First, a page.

Three soft tries left Scotland with a mountain to climb against Ireland.
Josh Strauss carried heroically but it is more than a one man job and he ran out of steam in the second-half. A lack of alternative carriers meant Scotland couldn’t get on the front foot to manufacture the quick ball they thrive off.
If you want to be a serious force in the Six Nations then you can’t play 25 phases on your opponents’ line, as Scotland did at the end of the first half, and come away with nothing.
If Johnny Sexton is going to bravely take the ball to the line to commit defenders before releasing his team-mates, then it is inevitable that he is going to come into contact with a few hard shoulders, and sometimes that will be after the ball has gone. It comes with the territory.
And people in glass houses (with green jerseys on) shouldn’t throw stones.
Their England ordeal has knocked some rhythm out of Ireland’s swagger, but they still know how to win games, and their missing mojo is most definitely retrievable.
Retaining freshness and building continuity is a fine balancing act, and Wales will be hoping that juggling their playing resources mid Championship will have the desired effect of building depth rather create confusion ahead of their England showdown in two weeks’ time.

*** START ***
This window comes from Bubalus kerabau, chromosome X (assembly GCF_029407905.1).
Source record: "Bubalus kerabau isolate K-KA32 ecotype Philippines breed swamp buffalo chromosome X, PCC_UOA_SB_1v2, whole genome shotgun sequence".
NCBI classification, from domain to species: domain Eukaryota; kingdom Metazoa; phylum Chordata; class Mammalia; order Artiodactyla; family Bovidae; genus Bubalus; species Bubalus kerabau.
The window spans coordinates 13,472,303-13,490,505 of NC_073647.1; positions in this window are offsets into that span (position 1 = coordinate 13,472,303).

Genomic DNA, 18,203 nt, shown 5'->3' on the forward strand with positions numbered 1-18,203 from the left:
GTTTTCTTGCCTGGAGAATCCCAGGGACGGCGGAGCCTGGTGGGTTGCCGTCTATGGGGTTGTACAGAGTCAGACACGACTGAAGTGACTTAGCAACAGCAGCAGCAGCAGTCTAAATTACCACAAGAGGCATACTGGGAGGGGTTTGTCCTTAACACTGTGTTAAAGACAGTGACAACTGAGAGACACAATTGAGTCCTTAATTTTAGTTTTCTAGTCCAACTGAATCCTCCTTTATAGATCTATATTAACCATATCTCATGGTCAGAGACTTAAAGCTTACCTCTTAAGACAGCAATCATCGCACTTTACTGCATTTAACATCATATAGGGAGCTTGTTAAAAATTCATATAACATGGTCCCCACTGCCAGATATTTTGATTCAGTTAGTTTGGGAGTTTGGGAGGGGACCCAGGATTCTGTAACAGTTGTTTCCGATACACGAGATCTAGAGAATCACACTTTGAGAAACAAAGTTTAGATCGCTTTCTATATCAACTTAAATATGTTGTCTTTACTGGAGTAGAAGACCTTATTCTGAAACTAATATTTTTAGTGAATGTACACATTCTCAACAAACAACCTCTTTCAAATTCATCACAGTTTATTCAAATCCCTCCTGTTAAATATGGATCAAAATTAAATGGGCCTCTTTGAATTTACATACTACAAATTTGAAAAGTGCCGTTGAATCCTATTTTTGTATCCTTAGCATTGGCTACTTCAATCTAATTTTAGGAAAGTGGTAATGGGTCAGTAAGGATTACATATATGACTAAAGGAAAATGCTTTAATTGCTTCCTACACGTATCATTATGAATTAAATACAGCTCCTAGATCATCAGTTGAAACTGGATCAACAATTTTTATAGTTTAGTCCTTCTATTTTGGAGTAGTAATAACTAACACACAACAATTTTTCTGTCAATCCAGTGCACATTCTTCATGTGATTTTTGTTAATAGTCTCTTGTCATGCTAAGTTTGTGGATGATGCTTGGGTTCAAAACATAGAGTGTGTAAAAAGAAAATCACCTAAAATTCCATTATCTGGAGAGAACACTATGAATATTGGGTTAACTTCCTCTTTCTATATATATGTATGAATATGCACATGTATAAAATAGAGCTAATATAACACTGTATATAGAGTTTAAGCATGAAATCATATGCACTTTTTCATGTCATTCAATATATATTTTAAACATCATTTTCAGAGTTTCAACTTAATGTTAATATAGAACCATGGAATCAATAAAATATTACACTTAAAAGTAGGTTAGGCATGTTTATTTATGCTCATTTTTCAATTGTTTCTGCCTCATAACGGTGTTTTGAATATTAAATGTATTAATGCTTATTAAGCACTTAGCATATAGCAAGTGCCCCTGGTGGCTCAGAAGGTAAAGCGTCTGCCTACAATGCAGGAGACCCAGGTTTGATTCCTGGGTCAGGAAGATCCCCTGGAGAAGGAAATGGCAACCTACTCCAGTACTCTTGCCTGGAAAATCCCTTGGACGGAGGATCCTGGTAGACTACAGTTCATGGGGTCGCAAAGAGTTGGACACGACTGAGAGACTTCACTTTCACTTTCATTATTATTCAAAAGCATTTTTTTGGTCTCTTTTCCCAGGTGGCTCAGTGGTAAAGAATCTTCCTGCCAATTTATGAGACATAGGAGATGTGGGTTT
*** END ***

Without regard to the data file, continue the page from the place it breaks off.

Not only have Italy now lost 19 Six Nations matches on the bounce, but the prospect of them breaking that duck seems ever more remote, and head coach Conor O’Shea’s coat appears to be hung on an increasingly shoogly peg.
France didn’t have an answer to England, and it wasn’t clear if they were even looking for one, but they are at their most compelling when the game loses its structure, and they will have watched Scotland’s error-strewn performance against Ireland with great interest.
England will win a Grand Slam if they get a result in Cardiff in a fortnight’s time.
More coverage from Scotland v Ireland this weekend: